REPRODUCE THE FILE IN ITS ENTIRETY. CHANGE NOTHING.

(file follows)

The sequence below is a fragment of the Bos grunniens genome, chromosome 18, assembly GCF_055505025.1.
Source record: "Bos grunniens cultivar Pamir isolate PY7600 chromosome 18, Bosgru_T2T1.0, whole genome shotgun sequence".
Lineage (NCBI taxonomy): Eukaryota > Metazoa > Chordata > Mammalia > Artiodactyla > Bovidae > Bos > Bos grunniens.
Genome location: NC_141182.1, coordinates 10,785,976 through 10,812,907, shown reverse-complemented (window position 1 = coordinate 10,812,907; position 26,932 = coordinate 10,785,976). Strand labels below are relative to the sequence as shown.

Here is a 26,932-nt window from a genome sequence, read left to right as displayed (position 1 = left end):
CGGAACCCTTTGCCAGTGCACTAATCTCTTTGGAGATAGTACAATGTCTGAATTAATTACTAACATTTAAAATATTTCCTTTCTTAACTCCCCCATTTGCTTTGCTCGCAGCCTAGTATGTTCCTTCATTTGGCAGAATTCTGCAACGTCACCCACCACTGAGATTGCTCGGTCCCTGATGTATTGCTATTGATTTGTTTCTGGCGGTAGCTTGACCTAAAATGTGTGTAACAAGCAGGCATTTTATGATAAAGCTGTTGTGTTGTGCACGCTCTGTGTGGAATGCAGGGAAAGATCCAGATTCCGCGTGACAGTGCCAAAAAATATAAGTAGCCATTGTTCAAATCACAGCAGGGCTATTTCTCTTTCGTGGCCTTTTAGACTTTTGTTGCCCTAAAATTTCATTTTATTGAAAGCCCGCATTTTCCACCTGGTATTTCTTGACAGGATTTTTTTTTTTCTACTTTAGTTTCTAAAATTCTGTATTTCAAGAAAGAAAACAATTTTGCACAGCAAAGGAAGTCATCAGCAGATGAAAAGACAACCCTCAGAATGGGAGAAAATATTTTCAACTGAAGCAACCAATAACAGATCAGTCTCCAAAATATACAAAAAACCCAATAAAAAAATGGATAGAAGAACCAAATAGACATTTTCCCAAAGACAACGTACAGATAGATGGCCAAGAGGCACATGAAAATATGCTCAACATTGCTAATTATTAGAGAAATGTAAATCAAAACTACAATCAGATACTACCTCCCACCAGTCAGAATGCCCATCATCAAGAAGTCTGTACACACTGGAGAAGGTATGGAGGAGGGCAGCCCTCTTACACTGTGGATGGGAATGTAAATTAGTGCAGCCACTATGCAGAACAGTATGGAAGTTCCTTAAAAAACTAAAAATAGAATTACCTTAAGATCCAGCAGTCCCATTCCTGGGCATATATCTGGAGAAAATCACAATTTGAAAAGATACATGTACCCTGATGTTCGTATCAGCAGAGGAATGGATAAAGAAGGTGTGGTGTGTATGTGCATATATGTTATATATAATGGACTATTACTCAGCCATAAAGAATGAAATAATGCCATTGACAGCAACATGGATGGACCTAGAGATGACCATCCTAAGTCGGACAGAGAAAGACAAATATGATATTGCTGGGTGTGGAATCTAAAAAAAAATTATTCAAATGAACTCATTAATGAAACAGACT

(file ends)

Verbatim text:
The sequence below is a fragment of the Bos grunniens genome, chromosome 18, assembly GCF_055505025.1.
Source record: "Bos grunniens cultivar Pamir isolate PY7600 chromosome 18, Bosgru_T2T1.0, whole genome shotgun sequence".
Lineage (NCBI taxonomy): Eukaryota > Metazoa > Chordata > Mammalia > Artiodactyla > Bovidae > Bos > Bos grunniens.
Genome location: NC_141182.1, coordinates 10,785,976 through 10,812,907, shown reverse-complemented (window position 1 = coordinate 10,812,907; position 26,932 = coordinate 10,785,976). Strand labels below are relative to the sequence as shown.

Here is a 26,932-nt window from a genome sequence, read left to right as displayed (position 1 = left end):
CGGAACCCTTTGCCAGTGCACTAATCTCTTTGGAGATAGTACAATGTCTGAATTAATTACTAACATTTAAAATATTTCCTTTCTTAACTCCCCCATTTGCTTTGCTCGCAGCCTAGTATGTTCCTTCATTTGGCAGAATTCTGCAACGTCACCCACCACTGAGATTGCTCGGTCCCTGATGTATTGCTATTGATTTGTTTCTGGCGGTAGCTTGACCTAAAATGTGTGTAACAAGCAGGCATTTTATGATAAAGCTGTTGTGTTGTGCACGCTCTGTGTGGAATGCAGGGAAAGATCCAGATTCCGCGTGACAGTGCCAAAAAATATAAGTAGCCATTGTTCAAATCACAGCAGGGCTATTTCTCTTTCGTGGCCTTTTAGACTTTTGTTGCCCTAAAATTTCATTTTATTGAAAGCCCGCATTTTCCACCTGGTATTTCTTGACAGGATTTTTTTTTTTCTACTTTAGTTTCTAAAATTCTGTATTTCAAGAAAGAAAACAATTTTGCACAGCAAAGGAAGTCATCAGCAGATGAAAAGACAACCCTCAGAATGGGAGAAAATATTTTCAACTGAAGCAACCAATAACAGATCAGTCTCCAAAATATACAAAAAACCCAATAAAAAAATGGATAGAAGAACCAAATAGACATTTTCCCAAAGACAACGTACAGATAGATGGCCAAGAGGCACATGAAAATATGCTCAACATTGCTAATTATTAGAGAAATGTAAATCAAAACTACAATCAGATACTACCTCCCACCAGTCAGAATGCCCATCATCAAGAAGTCTGTACACACTGGAGAAGGTATGGAGGAGGGCAGCCCTCTTACACTGTGGATGGGAATGTAAATTAGTGCAGCCACTATGCAGAACAGTATGGAAGTTCCTTAAAAAACTAAAAATAGAATTACCTTAAGATCCAGCAGTCCCATTCCTGGGCATATATCTGGAGAAAATCACAATTTGAAAAGATACATGTACCCTGATGTTCGTATCAGCAGAGGAATGGATAAAGAAGGTGTGGTGTGTATGTGCATATATGTTATATATAATGGACTATTACTCAGCCATAAAGAATGAAATAATGCCATTGACAGCAACATGGATGGACCTAGAGATGACCATCCTAAGTCGGACAGAGAAAGACAAATATGATATTGCTGGGTGTGGAATCTAAAAAAAAATTATTCAAATGAACTCATTAATGAAACAGACT